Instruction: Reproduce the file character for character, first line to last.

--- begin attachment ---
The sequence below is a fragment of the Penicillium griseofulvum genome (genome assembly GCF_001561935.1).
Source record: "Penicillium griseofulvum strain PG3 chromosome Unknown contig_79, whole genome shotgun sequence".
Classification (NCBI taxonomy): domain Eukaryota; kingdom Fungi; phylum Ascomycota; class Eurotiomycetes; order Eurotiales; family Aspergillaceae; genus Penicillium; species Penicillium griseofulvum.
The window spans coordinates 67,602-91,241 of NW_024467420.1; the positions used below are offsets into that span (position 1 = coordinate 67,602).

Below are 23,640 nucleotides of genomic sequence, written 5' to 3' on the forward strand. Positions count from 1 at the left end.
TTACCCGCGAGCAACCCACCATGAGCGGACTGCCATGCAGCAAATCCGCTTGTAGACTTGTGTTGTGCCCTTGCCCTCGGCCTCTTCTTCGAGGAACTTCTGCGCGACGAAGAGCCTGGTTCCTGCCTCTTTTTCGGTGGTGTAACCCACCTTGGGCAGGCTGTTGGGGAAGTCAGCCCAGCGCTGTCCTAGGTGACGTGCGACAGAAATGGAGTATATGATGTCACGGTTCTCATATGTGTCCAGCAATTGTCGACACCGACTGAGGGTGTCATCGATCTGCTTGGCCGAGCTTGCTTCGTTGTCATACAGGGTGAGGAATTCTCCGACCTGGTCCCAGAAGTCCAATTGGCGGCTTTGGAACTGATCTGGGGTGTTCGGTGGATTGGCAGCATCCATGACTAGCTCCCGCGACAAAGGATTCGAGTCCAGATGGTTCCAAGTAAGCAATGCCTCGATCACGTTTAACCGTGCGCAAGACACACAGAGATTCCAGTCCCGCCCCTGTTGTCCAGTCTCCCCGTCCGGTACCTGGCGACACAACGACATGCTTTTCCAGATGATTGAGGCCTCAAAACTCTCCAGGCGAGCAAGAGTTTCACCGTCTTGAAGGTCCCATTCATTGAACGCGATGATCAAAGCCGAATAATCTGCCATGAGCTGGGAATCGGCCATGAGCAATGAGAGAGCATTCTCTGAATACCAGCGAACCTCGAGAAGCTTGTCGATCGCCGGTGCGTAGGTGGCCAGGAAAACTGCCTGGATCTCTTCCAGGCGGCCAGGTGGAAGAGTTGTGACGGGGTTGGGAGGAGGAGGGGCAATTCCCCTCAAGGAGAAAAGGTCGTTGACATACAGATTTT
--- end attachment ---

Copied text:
The sequence below is a fragment of the Penicillium griseofulvum genome (genome assembly GCF_001561935.1).
Source record: "Penicillium griseofulvum strain PG3 chromosome Unknown contig_79, whole genome shotgun sequence".
Classification (NCBI taxonomy): domain Eukaryota; kingdom Fungi; phylum Ascomycota; class Eurotiomycetes; order Eurotiales; family Aspergillaceae; genus Penicillium; species Penicillium griseofulvum.
The window spans coordinates 67,602-91,241 of NW_024467420.1; the positions used below are offsets into that span (position 1 = coordinate 67,602).

Below are 23,640 nucleotides of genomic sequence, written 5' to 3' on the forward strand. Positions count from 1 at the left end.
TTACCCGCGAGCAACCCACCATGAGCGGACTGCCATGCAGCAAATCCGCTTGTAGACTTGTGTTGTGCCCTTGCCCTCGGCCTCTTCTTCGAGGAACTTCTGCGCGACGAAGAGCCTGGTTCCTGCCTCTTTTTCGGTGGTGTAACCCACCTTGGGCAGGCTGTTGGGGAAGTCAGCCCAGCGCTGTCCTAGGTGACGTGCGACAGAAATGGAGTATATGATGTCACGGTTCTCATATGTGTCCAGCAATTGTCGACACCGACTGAGGGTGTCATCGATCTGCTTGGCCGAGCTTGCTTCGTTGTCATACAGGGTGAGGAATTCTCCGACCTGGTCCCAGAAGTCCAATTGGCGGCTTTGGAACTGATCTGGGGTGTTCGGTGGATTGGCAGCATCCATGACTAGCTCCCGCGACAAAGGATTCGAGTCCAGATGGTTCCAAGTAAGCAATGCCTCGATCACGTTTAACCGTGCGCAAGACACACAGAGATTCCAGTCCCGCCCCTGTTGTCCAGTCTCCCCGTCCGGTACCTGGCGACACAACGACATGCTTTTCCAGATGATTGAGGCCTCAAAACTCTCCAGGCGAGCAAGAGTTTCACCGTCTTGAAGGTCCCATTCATTGAACGCGATGATCAAAGCCGAATAATCTGCCATGAGCTGGGAATCGGCCATGAGCAATGAGAGAGCATTCTCTGAATACCAGCGAACCTCGAGAAGCTTGTCGATCGCCGGTGCGTAGGTGGCCAGGAAAACTGCCTGGATCTCTTCCAGGCGGCCAGGTGGAAGAGTTGTGACGGGGTTGGGAGGAGGAGGGGCAATTCCCCTCAAGGAGAAAAGGTCGTTGACATACAGATTTT